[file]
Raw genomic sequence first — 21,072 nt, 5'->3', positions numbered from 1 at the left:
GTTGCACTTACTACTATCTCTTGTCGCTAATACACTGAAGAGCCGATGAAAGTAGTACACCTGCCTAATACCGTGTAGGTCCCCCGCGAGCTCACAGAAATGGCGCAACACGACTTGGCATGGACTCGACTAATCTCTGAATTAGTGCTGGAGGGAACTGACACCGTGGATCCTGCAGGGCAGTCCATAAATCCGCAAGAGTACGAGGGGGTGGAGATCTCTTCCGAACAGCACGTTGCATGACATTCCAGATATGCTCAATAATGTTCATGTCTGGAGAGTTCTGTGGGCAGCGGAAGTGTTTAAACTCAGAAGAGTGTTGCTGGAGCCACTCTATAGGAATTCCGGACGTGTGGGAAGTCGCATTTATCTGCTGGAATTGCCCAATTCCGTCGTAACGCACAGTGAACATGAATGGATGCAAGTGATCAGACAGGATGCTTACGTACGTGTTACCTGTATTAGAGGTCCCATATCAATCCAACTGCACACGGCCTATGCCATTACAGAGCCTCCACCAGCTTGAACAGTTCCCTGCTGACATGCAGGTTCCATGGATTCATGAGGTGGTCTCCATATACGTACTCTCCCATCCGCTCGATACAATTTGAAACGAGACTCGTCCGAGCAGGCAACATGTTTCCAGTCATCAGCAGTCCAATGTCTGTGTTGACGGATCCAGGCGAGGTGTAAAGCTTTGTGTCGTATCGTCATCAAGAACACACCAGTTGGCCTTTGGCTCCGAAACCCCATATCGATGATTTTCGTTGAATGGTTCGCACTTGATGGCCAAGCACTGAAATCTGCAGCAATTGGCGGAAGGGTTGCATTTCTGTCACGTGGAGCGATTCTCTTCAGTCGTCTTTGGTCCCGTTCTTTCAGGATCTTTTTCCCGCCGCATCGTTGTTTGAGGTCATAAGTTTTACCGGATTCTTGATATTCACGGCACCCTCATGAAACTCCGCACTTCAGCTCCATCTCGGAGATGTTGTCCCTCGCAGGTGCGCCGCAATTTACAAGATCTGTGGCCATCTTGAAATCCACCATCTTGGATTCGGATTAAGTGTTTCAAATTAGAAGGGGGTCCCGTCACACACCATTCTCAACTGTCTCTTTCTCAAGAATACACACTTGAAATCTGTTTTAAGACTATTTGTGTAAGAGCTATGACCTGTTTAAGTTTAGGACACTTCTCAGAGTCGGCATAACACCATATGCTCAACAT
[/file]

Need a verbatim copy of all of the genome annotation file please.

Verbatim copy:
Raw genomic sequence first — 21,072 nt, 5'->3', positions numbered from 1 at the left:
GTTGCACTTACTACTATCTCTTGTCGCTAATACACTGAAGAGCCGATGAAAGTAGTACACCTGCCTAATACCGTGTAGGTCCCCCGCGAGCTCACAGAAATGGCGCAACACGACTTGGCATGGACTCGACTAATCTCTGAATTAGTGCTGGAGGGAACTGACACCGTGGATCCTGCAGGGCAGTCCATAAATCCGCAAGAGTACGAGGGGGTGGAGATCTCTTCCGAACAGCACGTTGCATGACATTCCAGATATGCTCAATAATGTTCATGTCTGGAGAGTTCTGTGGGCAGCGGAAGTGTTTAAACTCAGAAGAGTGTTGCTGGAGCCACTCTATAGGAATTCCGGACGTGTGGGAAGTCGCATTTATCTGCTGGAATTGCCCAATTCCGTCGTAACGCACAGTGAACATGAATGGATGCAAGTGATCAGACAGGATGCTTACGTACGTGTTACCTGTATTAGAGGTCCCATATCAATCCAACTGCACACGGCCTATGCCATTACAGAGCCTCCACCAGCTTGAACAGTTCCCTGCTGACATGCAGGTTCCATGGATTCATGAGGTGGTCTCCATATACGTACTCTCCCATCCGCTCGATACAATTTGAAACGAGACTCGTCCGAGCAGGCAACATGTTTCCAGTCATCAGCAGTCCAATGTCTGTGTTGACGGATCCAGGCGAGGTGTAAAGCTTTGTGTCGTATCGTCATCAAGAACACACCAGTTGGCCTTTGGCTCCGAAACCCCATATCGATGATTTTCGTTGAATGGTTCGCACTTGATGGCCAAGCACTGAAATCTGCAGCAATTGGCGGAAGGGTTGCATTTCTGTCACGTGGAGCGATTCTCTTCAGTCGTCTTTGGTCCCGTTCTTTCAGGATCTTTTTCCCGCCGCATCGTTGTTTGAGGTCATAAGTTTTACCGGATTCTTGATATTCACGGCACCCTCATGAAACTCCGCACTTCAGCTCCATCTCGGAGATGTTGTCCCTCGCAGGTGCGCCGCAATTTACAAGATCTGTGGCCATCTTGAAATCCACCATCTTGGATTCGGATTAAGTGTTTCAAATTAGAAGGGGGTCCCGTCACACACCATTCTCAACTGTCTCTTTCTCAAGAATACACACTTGAAATCTGTTTTAAGACTATTTGTGTAAGAGCTATGACCTGTTTAAGTTTAGGACACTTCTCAGAGTCGGCATAACACCATATGCTCAACAT